Most plants make their own food using photosynthesis. We call them autotrophic. But there are a small number of plants that lack the ability to feed themselves due to the absence of chlorophyll. Heterotrophic plants must rely on other organisms to supply them with food.
Of the approximately 400,000 species of plants on earth, there are only around 3,000 that do not convert the sun’s energy into food. Heterotrophic plants tend to stand out because of their lack of green pigment. Many also have the look of a succulent.
Indian pipe (Monotropa uniflora) is an example of a heterotrophic plant. This perennial wildflower is from the same family that includes blueberries and rhododendrons (both autotrophic plants). Its strange translucent white palor make Indian pipe unmistakeable and for this reason it often goes by another common name, ghost plant. Since Indian pipe does not depend on light, it can grow even at night.
Next, let’s look at the host of the Indian pipe and the way heterotrophic plants in general function.
As with a vast majority of heterotrophic plants, Indian pipe has a parasitic relationship with its host. This means that it takes something it needs from the host, but does not provide anything beneficial to the host. Furthermore, it harms or hinders the host in some way.
Fungi are good at absorbing things from the surrounding soil. They can create extensive underground networks of root-like growths called hyphae.
The Indian pipe attaches to and taps into this network of the fungi to draw out nitrogen, phosphorus and other minerals that it needs.
But wait. Something is awry here. Although fungi are adept at absorbing minerals from soil and other substrates, they are incapable of synthesizing their own food. In other words, they are heterotrophic just like the Indian pipe (fungi are not plants).
So how do fungi eat? Fungi are decomposers (saprotrophs). They are able to break down organic matter. This is one reason they are so crucial to any ecosystem. Without this service, dead plant and animal material would pile up and nutrients would not make their way into the soil. Decomposers break down and absorb nutrients. This is how some fungi feed.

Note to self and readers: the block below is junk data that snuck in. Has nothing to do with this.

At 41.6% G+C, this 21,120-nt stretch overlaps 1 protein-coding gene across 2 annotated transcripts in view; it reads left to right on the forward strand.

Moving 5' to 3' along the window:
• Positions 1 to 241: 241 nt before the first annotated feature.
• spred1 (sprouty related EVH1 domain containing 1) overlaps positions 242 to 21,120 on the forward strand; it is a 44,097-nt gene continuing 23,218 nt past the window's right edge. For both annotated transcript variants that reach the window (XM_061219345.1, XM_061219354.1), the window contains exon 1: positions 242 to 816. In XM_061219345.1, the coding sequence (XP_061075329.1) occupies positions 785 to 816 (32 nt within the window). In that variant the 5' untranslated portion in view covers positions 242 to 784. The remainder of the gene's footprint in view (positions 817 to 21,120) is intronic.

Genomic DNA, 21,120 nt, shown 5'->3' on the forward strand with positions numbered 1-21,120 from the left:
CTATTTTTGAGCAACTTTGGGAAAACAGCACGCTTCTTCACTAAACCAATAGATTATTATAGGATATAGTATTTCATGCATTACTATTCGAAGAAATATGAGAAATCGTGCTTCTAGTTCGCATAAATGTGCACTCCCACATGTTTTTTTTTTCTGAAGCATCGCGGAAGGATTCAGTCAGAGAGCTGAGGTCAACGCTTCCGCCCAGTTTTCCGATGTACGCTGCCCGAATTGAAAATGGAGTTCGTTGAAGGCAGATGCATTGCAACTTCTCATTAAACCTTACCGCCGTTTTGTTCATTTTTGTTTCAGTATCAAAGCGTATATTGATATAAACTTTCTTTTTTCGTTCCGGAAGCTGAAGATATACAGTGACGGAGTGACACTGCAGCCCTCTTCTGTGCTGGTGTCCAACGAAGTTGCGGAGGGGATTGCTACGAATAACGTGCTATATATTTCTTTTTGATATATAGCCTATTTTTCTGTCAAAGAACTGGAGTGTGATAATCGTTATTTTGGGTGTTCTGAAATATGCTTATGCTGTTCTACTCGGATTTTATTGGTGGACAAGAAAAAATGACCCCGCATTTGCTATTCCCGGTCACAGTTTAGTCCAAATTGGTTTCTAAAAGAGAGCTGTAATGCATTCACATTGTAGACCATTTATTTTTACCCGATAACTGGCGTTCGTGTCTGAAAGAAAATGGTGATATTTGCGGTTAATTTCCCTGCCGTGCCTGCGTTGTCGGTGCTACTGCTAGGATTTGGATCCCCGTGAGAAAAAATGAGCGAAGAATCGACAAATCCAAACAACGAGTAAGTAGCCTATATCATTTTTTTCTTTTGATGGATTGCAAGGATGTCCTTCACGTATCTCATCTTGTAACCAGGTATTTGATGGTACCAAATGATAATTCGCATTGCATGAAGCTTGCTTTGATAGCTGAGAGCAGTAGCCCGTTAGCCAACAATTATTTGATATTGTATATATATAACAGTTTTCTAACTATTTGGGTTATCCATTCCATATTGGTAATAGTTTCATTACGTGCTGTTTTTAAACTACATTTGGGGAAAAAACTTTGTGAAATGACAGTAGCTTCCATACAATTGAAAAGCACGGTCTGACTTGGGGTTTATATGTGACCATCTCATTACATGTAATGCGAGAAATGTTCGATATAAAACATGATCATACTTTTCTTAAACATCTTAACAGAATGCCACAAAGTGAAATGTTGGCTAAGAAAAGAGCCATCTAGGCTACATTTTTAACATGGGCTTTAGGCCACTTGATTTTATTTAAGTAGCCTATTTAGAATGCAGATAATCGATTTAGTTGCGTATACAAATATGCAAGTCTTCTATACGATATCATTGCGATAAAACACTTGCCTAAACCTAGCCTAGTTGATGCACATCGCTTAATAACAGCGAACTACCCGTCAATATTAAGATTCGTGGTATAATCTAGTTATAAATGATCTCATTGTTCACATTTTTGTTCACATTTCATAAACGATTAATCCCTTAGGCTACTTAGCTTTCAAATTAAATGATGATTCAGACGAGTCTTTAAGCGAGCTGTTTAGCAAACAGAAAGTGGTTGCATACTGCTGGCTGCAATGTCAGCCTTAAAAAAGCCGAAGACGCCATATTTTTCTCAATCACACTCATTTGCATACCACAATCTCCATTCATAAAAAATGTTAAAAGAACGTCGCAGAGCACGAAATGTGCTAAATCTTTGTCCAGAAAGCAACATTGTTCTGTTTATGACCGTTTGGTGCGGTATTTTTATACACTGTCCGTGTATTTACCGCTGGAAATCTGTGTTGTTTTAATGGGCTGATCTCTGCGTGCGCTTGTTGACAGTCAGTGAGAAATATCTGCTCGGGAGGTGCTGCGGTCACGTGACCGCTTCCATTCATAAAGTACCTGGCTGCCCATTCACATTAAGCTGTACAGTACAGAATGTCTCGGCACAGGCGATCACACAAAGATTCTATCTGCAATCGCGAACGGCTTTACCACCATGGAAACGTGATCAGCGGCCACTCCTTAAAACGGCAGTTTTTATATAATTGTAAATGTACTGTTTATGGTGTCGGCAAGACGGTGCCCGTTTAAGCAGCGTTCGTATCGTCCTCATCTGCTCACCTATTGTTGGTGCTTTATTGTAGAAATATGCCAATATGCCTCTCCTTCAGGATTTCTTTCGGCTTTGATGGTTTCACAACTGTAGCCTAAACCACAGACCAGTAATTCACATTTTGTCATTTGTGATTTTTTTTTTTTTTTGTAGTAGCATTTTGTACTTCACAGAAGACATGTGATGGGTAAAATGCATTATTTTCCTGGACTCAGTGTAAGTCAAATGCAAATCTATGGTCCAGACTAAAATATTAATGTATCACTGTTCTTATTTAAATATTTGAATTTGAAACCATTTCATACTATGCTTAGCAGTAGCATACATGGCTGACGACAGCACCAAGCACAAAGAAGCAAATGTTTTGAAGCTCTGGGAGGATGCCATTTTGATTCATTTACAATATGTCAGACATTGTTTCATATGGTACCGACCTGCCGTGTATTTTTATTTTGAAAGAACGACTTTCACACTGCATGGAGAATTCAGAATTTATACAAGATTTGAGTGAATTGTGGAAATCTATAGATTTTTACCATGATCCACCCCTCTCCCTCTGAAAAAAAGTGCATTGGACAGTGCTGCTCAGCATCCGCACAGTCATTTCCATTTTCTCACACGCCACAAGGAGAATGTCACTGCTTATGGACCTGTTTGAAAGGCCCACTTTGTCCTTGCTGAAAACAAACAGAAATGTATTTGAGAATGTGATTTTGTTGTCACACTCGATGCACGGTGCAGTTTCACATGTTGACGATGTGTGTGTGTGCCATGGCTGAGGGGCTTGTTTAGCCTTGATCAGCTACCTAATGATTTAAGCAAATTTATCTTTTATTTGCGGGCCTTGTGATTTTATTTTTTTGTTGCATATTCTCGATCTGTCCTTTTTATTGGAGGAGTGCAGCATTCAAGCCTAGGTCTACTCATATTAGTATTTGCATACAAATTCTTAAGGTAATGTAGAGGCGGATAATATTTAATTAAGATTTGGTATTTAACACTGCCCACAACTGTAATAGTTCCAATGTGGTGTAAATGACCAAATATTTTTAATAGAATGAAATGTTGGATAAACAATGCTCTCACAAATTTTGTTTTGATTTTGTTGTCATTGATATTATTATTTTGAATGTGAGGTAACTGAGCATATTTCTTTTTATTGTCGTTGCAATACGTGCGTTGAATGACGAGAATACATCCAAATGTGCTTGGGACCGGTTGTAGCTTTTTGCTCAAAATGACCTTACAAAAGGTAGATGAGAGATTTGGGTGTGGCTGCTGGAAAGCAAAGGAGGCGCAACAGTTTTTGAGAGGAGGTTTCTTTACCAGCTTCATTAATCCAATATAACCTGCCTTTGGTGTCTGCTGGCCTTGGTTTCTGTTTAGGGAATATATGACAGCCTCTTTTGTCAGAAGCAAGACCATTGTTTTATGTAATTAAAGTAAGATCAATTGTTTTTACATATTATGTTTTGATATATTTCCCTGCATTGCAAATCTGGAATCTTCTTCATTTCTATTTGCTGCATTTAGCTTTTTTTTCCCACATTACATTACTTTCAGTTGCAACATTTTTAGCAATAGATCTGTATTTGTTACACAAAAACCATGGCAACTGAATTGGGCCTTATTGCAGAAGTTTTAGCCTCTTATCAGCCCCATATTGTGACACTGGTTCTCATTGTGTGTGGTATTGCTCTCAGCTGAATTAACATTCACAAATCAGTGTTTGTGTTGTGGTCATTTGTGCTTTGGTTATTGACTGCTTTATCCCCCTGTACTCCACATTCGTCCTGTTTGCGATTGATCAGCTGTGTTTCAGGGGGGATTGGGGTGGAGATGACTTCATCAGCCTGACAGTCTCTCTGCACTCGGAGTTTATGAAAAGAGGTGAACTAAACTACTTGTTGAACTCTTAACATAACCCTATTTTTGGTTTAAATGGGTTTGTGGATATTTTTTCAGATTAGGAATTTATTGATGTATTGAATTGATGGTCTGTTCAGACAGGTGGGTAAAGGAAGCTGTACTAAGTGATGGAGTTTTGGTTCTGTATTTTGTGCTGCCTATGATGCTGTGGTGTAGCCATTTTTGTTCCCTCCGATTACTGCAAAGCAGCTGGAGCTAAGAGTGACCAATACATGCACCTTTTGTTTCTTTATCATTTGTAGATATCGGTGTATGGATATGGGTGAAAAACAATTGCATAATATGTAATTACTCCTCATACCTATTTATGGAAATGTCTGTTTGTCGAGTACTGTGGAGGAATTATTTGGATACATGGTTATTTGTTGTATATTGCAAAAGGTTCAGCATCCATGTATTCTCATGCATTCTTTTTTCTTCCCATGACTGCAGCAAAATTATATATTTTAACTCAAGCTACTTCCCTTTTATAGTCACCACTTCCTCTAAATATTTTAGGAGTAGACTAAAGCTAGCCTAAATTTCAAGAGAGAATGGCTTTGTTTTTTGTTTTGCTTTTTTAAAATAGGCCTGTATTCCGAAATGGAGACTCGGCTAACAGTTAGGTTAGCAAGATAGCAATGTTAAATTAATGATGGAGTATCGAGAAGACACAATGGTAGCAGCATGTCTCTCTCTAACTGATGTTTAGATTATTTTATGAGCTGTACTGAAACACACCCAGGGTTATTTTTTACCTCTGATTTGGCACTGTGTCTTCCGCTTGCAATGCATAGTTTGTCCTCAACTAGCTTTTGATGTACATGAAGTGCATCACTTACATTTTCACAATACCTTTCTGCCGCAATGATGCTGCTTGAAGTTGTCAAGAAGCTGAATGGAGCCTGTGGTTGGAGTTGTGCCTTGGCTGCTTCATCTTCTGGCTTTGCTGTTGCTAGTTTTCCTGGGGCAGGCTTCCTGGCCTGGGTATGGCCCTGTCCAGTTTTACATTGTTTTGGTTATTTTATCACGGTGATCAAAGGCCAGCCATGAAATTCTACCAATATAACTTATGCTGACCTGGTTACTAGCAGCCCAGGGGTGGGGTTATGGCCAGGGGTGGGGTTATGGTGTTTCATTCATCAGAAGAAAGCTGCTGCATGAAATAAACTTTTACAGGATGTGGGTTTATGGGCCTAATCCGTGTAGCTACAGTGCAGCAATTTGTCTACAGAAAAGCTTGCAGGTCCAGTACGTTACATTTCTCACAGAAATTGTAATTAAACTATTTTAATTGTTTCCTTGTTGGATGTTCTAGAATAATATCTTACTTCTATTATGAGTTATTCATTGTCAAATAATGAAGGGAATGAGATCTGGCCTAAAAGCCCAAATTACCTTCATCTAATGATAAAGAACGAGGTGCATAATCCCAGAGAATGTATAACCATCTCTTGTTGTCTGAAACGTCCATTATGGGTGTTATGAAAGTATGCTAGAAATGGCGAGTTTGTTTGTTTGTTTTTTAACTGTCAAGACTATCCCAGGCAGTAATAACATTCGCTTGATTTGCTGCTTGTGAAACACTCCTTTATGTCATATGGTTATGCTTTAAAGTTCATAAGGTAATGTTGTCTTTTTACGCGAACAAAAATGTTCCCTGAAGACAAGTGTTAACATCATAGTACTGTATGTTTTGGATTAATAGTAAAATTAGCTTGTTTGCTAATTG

But other fungi have devised an entirely different way to get their sustenance. They colonize the roots of an autotrophic plant and form a mutualistic bond. The fungi depend on the plant to provide food from the sun’s energy in the form of carbohydrates.
In return, the vascular plant receives minerals that it needs in larger quantities than it could by gathering them directly from the soil, due to the efficient network of hyphae that the fungi has essentially made into an extension of the plants own root system.
This symbiotic relationship between fungi and autotrophic plant roots is known as mycorrhiza (see Mutualism Between Fungi & Plant Roots). This relationship is said to be so successful that over 90% of all land plants are involved in some form of mutualistic relationship with mycorrhizal fungi.
So what does this mean once we add the heterotrophic plant back into the equation? First, it explains where the Indian pipe gets its carbohydrates which allow it to grow and reproduce.
The leaves of the autotrophic plant convert sunlight into chemical energy. This chemical energy is transported through the plant’s vascular system to all parts of the plant, including the roots to fuel metabolism at a cellular level.
Some of the energy is transferred to the mycorrhizal fungi in exchange for nutrients and access to a supercharged root system.
The Indian pipe then takes some of the energy that has been relayed from the autotrophic plant to the fungi, as well as water and nutrients that the fungi have absorbed from the surrounding soil.
Approximately 400 other species of heterotrophic plants reside on mycorrhizal fungi. In the case of Indian pipe (as well as many others), they tend to grow in moist shaded forests, because they live on fungi that colonize mature cone-bearing trees.
Although Indian pipe and other heterotrophic plants do steal resources from both the fungi and the autotrophic plant, I wonder how much actual damage is caused by their association. I was not able to find much information on this subject, but I suspect, when large conifers are involved and the groupings of the herotrophic plants are fairly small, which from my observation is usually the case, the impact is often minimal.
This 3-way relationship provides a good opportunity to contrast the different approaches that two types of plants employee in order to get what they need from the same fungi–one through the cooperative effort of mutualism, and the other by parasitic means.
By briefly focusing in on the reliance that exists within mycorrhiza as well as the needs of heterotrophic plants, we may get a greater sense of the countless unseen interdependencies that exist within the natural world. A delicate balance endures in a vast web of symbiosis.